Information Requested

Information is particularly sought on but not limited to the following 4 topics:

1) The lack of evidence supporting inpatient care for suicidal persons, including the goals of inpatient care, and patient status attained prior to discharge.  Examples could include:

  • Defining  health systems approaches to defining patient  eligibility for psychiatric inpatient care, outcome goals, and/or quality indicators of inpatient care for acutely suicidal patients. For example, detoxification, rapid reduction of suicidal thoughts and plans; keeping at risk patients safe while mitigating contextual dangers (homelessness; domestic violence/abuse contexts).
  • Care systems'  specific treatment approaches to decrease putative patient risk factors (e.g., cognitive biases, affective l ability, impulsivity), and environmental factors contributing to patient risk.
  • Strategies used to ensure continuity of care and bridge transitions to outpatient care.
  • Strategies used to prepare patients for post-discharge protection against suicidal behavior (e.g., safety planning).

2) The type of inpatient care, or alternatives to inpatient interventions that will provide benefits to individuals at acute risk for suicide.  Examples could include:

  • Approaches used to stratify risk and match to patient treatment needs, (e.g., algorithms derived from EHR data; detailed patient needs assessments),
  • Factors that might be examined as potential intervention moderators (e.g., patient age; prior suicidal history and experience with care systems; comorbid conditions [e.g., addiction, agitation, insomnia, etc.])

3) Experiences with alternative approaches to inpatient care for individuals at acute risk for suicidal behavior (e.g., telephone counseling; home visits; intensive day treatment; types of respite care). Examples could include:

  • Components of  alternative care that appear essential to their successes (e.g., provider training; peer training; crisis management; collaborative care; continuity of care) 
  • Challenges to implementing alternative care practices (e.g., reimbursement, liability, licensing, policy barriers)

4) Examples of research designs/infrastructure that could be used to examine the utility of specific components (or combinations of components) of inpatient interventions, as well as research designs that could be used to compare inpatient intervention approaches with less restrictive, alternative community-based approaches, in a safe and fair manner.  Examples could include suggestions for:

  • Research designs to test quality improvement approaches within systems
  • The type of system data that are needed to determine the effectiveness of inpatient care alternatives and/or sequential care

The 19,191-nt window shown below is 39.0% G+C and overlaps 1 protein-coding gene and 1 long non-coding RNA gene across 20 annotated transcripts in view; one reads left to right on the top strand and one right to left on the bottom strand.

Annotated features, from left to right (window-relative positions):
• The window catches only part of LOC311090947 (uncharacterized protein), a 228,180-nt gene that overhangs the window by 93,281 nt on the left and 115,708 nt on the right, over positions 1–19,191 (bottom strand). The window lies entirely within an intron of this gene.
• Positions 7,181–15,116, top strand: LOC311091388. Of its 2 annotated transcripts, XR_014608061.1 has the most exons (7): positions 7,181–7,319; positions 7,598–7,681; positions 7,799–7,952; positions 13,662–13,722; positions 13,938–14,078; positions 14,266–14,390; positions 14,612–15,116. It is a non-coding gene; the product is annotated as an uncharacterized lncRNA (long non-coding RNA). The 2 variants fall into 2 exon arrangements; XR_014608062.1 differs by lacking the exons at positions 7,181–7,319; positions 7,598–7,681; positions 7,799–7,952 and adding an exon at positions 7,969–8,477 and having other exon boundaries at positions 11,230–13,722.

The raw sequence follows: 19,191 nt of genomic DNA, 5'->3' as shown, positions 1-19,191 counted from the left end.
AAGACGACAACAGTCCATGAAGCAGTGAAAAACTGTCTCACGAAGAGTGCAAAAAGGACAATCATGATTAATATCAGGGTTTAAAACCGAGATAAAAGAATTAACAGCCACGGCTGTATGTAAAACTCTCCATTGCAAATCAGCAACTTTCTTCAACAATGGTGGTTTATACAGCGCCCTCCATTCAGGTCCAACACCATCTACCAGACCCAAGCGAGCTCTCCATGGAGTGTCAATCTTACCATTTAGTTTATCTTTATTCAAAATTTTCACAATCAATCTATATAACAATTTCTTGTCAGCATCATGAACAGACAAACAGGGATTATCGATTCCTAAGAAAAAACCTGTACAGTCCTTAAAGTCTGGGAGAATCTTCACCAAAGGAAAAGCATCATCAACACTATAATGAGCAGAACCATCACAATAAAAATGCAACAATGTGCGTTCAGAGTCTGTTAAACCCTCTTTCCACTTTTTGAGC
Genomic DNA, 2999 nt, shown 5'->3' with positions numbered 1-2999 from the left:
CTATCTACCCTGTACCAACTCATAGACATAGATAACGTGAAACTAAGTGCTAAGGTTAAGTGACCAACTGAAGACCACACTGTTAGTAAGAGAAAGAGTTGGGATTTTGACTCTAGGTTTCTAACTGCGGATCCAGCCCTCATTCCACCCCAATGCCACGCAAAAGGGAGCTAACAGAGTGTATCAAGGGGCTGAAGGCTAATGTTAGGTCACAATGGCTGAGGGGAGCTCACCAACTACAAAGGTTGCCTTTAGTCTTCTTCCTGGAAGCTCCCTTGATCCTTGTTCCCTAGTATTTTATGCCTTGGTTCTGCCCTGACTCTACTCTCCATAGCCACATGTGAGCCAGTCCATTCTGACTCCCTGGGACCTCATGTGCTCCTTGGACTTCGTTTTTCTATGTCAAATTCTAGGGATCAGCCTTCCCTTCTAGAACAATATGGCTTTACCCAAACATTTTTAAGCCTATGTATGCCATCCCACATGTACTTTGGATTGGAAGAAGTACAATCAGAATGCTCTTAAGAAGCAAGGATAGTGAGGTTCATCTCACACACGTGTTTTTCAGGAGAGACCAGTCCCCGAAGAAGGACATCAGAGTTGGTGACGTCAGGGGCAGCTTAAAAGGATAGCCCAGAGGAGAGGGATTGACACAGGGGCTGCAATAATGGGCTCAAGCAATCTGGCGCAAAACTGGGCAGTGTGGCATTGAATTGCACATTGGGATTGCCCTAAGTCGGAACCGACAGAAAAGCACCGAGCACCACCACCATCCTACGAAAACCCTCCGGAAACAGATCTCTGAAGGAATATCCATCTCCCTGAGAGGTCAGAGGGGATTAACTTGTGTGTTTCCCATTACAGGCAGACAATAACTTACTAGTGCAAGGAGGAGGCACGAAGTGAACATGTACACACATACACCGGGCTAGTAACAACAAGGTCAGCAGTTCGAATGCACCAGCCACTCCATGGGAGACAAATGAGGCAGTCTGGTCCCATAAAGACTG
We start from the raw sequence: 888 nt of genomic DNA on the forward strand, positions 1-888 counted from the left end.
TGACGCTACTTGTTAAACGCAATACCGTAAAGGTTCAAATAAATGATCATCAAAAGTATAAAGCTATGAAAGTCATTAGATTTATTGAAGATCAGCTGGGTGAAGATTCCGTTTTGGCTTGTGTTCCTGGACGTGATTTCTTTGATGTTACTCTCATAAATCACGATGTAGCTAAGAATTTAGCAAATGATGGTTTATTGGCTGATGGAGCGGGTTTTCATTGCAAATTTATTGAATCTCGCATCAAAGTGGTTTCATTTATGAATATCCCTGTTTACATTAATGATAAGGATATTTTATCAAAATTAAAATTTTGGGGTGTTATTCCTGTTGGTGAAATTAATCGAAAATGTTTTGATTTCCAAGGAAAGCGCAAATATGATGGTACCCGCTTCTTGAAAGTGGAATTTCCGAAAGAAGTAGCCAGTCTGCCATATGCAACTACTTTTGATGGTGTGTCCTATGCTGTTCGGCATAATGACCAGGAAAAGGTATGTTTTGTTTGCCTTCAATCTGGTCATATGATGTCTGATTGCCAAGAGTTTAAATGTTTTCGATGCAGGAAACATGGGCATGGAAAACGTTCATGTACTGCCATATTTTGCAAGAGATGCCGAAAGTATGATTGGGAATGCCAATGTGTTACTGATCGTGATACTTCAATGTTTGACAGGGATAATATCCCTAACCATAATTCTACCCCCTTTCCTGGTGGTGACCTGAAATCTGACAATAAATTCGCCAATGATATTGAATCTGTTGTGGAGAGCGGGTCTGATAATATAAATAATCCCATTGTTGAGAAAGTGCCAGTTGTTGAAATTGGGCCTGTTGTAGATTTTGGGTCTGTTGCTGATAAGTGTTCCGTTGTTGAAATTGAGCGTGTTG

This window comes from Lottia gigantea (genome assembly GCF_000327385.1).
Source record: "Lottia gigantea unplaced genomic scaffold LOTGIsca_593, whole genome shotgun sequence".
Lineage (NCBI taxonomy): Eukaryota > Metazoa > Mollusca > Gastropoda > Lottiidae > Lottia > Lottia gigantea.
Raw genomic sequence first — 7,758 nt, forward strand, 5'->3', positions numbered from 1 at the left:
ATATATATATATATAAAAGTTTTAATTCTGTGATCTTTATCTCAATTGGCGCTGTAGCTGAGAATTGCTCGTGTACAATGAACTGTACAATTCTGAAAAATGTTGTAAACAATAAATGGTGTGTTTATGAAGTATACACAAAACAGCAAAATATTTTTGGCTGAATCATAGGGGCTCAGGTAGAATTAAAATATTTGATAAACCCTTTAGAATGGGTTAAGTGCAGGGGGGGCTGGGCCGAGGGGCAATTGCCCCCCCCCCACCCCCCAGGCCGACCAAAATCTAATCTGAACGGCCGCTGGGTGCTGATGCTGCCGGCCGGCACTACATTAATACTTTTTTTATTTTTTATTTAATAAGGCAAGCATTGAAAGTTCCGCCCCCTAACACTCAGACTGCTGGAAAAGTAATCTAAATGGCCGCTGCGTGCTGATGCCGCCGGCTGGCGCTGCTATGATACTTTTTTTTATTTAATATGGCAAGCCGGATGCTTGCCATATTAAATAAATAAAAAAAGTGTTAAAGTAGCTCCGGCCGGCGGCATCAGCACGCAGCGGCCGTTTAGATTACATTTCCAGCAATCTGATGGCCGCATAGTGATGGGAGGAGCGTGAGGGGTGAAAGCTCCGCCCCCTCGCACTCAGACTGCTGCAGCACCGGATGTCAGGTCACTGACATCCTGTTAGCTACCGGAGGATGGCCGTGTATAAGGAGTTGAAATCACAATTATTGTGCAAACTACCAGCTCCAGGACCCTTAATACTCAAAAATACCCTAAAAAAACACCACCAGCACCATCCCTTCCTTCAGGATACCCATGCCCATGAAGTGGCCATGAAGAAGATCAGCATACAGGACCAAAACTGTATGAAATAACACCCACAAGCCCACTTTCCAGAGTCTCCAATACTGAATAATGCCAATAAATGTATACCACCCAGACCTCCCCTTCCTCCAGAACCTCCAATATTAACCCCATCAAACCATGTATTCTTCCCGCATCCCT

• Study designs and particular analytic approaches (e.g., propensity scoring to equate illness severity) that could be used to compare approaches
  • Technology enhanced monitoring and support that could be used to maintain or enhance intervention gains over time
  • Research that considers the potential involuntary nature of some inpatient care provision, and best approaches to studying this care process.  Relatedly, describe what might be research design considerations that are relevant for examining psychiatric advance directives.

Submitting a Response

Responses to this RFI Notice are voluntary. Submitted information will not be considered confidential. Responses are welcome from associations and professional organizations as well as individual stakeholders. This request is for information and planning purposes and should not be construed as a solicitation or as an obligation of the Federal Government or NIMH. No awards will be made based on responses to this RFI. The information submitted will be analyzed and may be used for planning purposes. You will receive an electronic confirmation acknowledging receipt of your response, but will not receive individualized feedback on your submission. No proprietary, classified, confidential and/or sensitive information should be included in your response. The NIH and the government reserve the right to use any non-proprietary technical information in any future solicitation(s).

Responses will be accepted through August 1, 2015.  Electronic responses are preferred and may be addressed to RBSuicideResearch@nih.gov (Please include the Notice number NOT-MH-15-019 in the subject line).  Responses may also be sent by letter or fax to the following address:

NIMH Suicide Prevention
Division of Services and Intervention Research
6001 Executive Boulevard, Room 7133, MSC 9629
Rockville, MD  20852-9629
Fax:  (301) 443-4045

Inquiries

Please direct all inquiries to:

NIMH Suicide Prevention
Division of Services and Intervention Research
Email: RBSuicideResearch@nih.gov